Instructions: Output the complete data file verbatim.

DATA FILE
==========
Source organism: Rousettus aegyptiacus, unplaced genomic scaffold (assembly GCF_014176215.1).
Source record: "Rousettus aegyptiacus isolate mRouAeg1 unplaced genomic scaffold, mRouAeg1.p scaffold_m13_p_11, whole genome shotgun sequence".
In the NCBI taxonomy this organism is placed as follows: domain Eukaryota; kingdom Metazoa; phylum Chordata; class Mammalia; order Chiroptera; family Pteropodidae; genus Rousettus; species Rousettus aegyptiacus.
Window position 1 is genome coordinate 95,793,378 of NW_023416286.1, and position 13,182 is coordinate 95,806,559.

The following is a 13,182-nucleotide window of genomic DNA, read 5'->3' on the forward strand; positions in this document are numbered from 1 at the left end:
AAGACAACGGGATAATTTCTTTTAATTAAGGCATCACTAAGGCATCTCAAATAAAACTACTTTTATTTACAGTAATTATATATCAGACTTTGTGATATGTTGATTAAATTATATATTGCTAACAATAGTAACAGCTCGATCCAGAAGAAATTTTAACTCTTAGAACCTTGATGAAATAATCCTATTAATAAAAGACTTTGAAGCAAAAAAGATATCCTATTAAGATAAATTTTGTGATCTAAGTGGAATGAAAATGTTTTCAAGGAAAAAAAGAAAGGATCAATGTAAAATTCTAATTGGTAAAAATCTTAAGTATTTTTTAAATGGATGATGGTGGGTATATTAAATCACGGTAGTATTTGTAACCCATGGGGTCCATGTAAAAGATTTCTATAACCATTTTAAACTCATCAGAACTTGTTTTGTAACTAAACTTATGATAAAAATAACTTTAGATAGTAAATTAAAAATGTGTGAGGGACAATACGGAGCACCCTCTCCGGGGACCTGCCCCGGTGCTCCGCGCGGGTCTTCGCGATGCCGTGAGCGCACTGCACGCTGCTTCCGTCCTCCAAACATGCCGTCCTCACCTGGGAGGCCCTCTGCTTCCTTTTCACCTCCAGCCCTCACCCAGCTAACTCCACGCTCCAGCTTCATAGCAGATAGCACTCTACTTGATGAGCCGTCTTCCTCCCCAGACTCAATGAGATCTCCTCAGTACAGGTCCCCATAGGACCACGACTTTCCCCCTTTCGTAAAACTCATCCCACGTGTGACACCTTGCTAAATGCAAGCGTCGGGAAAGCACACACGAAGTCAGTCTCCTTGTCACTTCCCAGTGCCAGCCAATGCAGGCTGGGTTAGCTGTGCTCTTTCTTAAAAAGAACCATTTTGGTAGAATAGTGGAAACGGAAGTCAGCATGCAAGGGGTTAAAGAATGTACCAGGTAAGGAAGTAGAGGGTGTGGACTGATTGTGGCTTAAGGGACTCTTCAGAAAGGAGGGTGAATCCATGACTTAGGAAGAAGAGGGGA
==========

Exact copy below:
Source organism: Rousettus aegyptiacus, unplaced genomic scaffold (assembly GCF_014176215.1).
Source record: "Rousettus aegyptiacus isolate mRouAeg1 unplaced genomic scaffold, mRouAeg1.p scaffold_m13_p_11, whole genome shotgun sequence".
In the NCBI taxonomy this organism is placed as follows: domain Eukaryota; kingdom Metazoa; phylum Chordata; class Mammalia; order Chiroptera; family Pteropodidae; genus Rousettus; species Rousettus aegyptiacus.
Window position 1 is genome coordinate 95,793,378 of NW_023416286.1, and position 13,182 is coordinate 95,806,559.

The following is a 13,182-nucleotide window of genomic DNA, read 5'->3' on the forward strand; positions in this document are numbered from 1 at the left end:
AAGACAACGGGATAATTTCTTTTAATTAAGGCATCACTAAGGCATCTCAAATAAAACTACTTTTATTTACAGTAATTATATATCAGACTTTGTGATATGTTGATTAAATTATATATTGCTAACAATAGTAACAGCTCGATCCAGAAGAAATTTTAACTCTTAGAACCTTGATGAAATAATCCTATTAATAAAAGACTTTGAAGCAAAAAAGATATCCTATTAAGATAAATTTTGTGATCTAAGTGGAATGAAAATGTTTTCAAGGAAAAAAAGAAAGGATCAATGTAAAATTCTAATTGGTAAAAATCTTAAGTATTTTTTAAATGGATGATGGTGGGTATATTAAATCACGGTAGTATTTGTAACCCATGGGGTCCATGTAAAAGATTTCTATAACCATTTTAAACTCATCAGAACTTGTTTTGTAACTAAACTTATGATAAAAATAACTTTAGATAGTAAATTAAAAATGTGTGAGGGACAATACGGAGCACCCTCTCCGGGGACCTGCCCCGGTGCTCCGCGCGGGTCTTCGCGATGCCGTGAGCGCACTGCACGCTGCTTCCGTCCTCCAAACATGCCGTCCTCACCTGGGAGGCCCTCTGCTTCCTTTTCACCTCCAGCCCTCACCCAGCTAACTCCACGCTCCAGCTTCATAGCAGATAGCACTCTACTTGATGAGCCGTCTTCCTCCCCAGACTCAATGAGATCTCCTCAGTACAGGTCCCCATAGGACCACGACTTTCCCCCTTTCGTAAAACTCATCCCACGTGTGACACCTTGCTAAATGCAAGCGTCGGGAAAGCACACACGAAGTCAGTCTCCTTGTCACTTCCCAGTGCCAGCCAATGCAGGCTGGGTTAGCTGTGCTCTTTCTTAAAAAGAACCATTTTGGTAGAATAGTGGAAACGGAAGTCAGCATGCAAGGGGTTAAAGAATGTACCAGGTAAGGAAGTAGAGGGTGTGGACTGATTGTGGCTTAAGGGACTCTTCAGAAAGGAGGGTGAATCCATGACTTAGGAAGAAGAGGGGA